Both bills were supported by nearly all Democrats in the House. Democrats, including Udall, have argued companies should drill on 68 million acres already leased before the government opens new areas for drilling.

“The oil companies have the land they need to boost American oil production now,” Udall said in a June news release, “but they are not using it. It is time to tell the big oil companies to stop sitting on America’s oil supply waiting for the price to get even higher.”

The bills were opposed by nearly all Republicans, including Pearce. President Bush threatened to veto HR 6515. “By blocking some firms from competing for new leases, this legislation would further increase gasoline prices that already exceed $4 per gallon,” the White House said in a statement.

A Pearce spokesman said this week that most leases not being used have been held up by red tape and regulations.

The bills failed because supporters fell short of the two-thirds majority needed to pass legislation under special procedural rules used to bring them to a vote. The Associated Press reported at the time that “Democratic leaders appeared to choose the unusual process because it allowed them to deny Republicans a vote on opening up new offshore areas for drilling. … Democrats are scrambling to appear pro-drilling.”

Pearce, on his Web site and in “fact sheets” for his own campaign ads, has listed Udall “no” votes on several bills and amendments that were aimed at lifting the moratorium on offshore drilling and opening the Arctic National Wildlife Refuge to energy exploration.

Udall spokeswoman Marissa Padilla this week pointed out that most of those votes came during the period when Republicans controlled the House. She characterized them as “all or nothing” legislation that Udall couldn’t support. “Congressman Udall has said these should be looked at on a case-by-case basis,” Padilla said. “Part of the problem is there haven’t been more balanced proposals.”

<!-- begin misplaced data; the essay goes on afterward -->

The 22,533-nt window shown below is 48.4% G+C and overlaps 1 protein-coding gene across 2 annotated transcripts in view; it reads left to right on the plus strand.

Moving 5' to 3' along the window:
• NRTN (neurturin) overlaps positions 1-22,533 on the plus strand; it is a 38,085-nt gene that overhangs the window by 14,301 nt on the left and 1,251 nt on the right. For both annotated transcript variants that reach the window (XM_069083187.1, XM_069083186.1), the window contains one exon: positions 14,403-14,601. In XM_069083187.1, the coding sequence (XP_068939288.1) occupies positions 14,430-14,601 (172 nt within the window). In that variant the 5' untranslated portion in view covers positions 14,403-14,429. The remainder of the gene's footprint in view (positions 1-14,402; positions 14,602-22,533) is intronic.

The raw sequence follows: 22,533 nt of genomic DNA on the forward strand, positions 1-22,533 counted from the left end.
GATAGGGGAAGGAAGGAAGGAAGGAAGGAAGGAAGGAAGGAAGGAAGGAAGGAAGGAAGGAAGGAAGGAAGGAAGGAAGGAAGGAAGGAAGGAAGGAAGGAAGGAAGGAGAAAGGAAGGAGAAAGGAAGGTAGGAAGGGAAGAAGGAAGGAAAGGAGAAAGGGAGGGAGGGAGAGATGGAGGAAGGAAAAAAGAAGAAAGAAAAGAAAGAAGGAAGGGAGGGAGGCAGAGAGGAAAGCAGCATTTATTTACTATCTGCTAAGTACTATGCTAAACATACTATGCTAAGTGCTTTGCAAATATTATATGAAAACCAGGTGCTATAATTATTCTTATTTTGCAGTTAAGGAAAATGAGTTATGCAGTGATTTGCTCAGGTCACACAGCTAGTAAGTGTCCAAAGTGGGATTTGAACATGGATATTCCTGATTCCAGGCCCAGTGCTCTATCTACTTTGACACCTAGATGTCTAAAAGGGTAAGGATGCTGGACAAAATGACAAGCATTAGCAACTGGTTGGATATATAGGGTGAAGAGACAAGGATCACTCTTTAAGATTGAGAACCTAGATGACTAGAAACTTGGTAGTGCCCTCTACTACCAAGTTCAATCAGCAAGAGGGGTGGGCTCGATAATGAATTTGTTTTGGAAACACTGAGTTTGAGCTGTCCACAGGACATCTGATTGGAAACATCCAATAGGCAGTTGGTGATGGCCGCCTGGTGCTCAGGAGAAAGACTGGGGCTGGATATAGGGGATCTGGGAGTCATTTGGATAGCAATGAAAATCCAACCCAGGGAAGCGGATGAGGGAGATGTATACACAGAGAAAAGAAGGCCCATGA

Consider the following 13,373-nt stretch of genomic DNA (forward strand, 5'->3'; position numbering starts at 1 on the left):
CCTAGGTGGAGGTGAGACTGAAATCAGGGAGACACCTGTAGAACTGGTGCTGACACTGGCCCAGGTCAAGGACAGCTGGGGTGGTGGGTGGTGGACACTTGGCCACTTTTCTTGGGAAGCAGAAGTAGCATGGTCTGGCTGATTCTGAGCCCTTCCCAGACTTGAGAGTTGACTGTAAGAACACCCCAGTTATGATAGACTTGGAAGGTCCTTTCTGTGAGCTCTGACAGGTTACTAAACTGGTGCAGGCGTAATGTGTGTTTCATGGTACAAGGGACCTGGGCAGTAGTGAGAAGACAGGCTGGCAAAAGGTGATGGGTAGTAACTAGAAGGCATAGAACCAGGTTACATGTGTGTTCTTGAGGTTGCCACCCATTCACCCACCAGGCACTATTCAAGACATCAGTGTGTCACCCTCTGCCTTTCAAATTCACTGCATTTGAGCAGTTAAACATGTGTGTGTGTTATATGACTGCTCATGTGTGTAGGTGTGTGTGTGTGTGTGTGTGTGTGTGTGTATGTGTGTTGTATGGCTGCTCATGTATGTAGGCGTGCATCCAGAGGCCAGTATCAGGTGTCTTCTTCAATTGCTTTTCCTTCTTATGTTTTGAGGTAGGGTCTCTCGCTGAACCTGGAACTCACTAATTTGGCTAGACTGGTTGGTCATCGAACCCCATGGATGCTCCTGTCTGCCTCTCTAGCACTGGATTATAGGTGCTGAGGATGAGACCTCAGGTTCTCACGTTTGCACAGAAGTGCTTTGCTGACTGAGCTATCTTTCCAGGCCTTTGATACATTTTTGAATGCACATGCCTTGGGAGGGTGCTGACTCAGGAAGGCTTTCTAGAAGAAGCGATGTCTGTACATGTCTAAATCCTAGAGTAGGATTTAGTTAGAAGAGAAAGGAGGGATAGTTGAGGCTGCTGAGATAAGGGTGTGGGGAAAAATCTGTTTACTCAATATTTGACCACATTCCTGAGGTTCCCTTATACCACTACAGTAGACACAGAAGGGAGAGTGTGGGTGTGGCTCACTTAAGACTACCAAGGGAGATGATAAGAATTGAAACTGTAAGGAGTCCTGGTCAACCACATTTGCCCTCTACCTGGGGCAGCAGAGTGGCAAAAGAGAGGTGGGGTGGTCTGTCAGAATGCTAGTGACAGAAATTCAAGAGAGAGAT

Pearce lists instances in which Udall voted against more drilling after the Democrats took over in 2007. One was an amendment to allow new leases for offshore natural gas development in areas at least 25 miles from the U.S. coast; the other was a motion during a debate on a housing bill to allow oil exploration in Alaska’s ANWR.

Other energy claims

Udall’s recent ads also hit Pearce hard for accepting more than $615,000 in campaign contributions from oil companies and voting nine times against alternative energy bills.

Pearce has insisted that campaign contributions have nothing to do with his votes.

As for his votes against proposals to establish renewable energy standards and tax credits for alternative energy sources, he told The New Mexican in June: “We were implementing standards we don’t have the capability to reach.”

But Pearce said he’s supported other alternative-energy legislation, such as setting aside nearly 6.5 million acres in the West for solar collectors and allowing access through public lands for wind energy.

Contact Steve Terrell at 986-3037 or sterrell@sfnewmexican.com.

(c) 2008 The Santa Fe New Mexican. Provided by ProQuest LLC. All rights Reserved.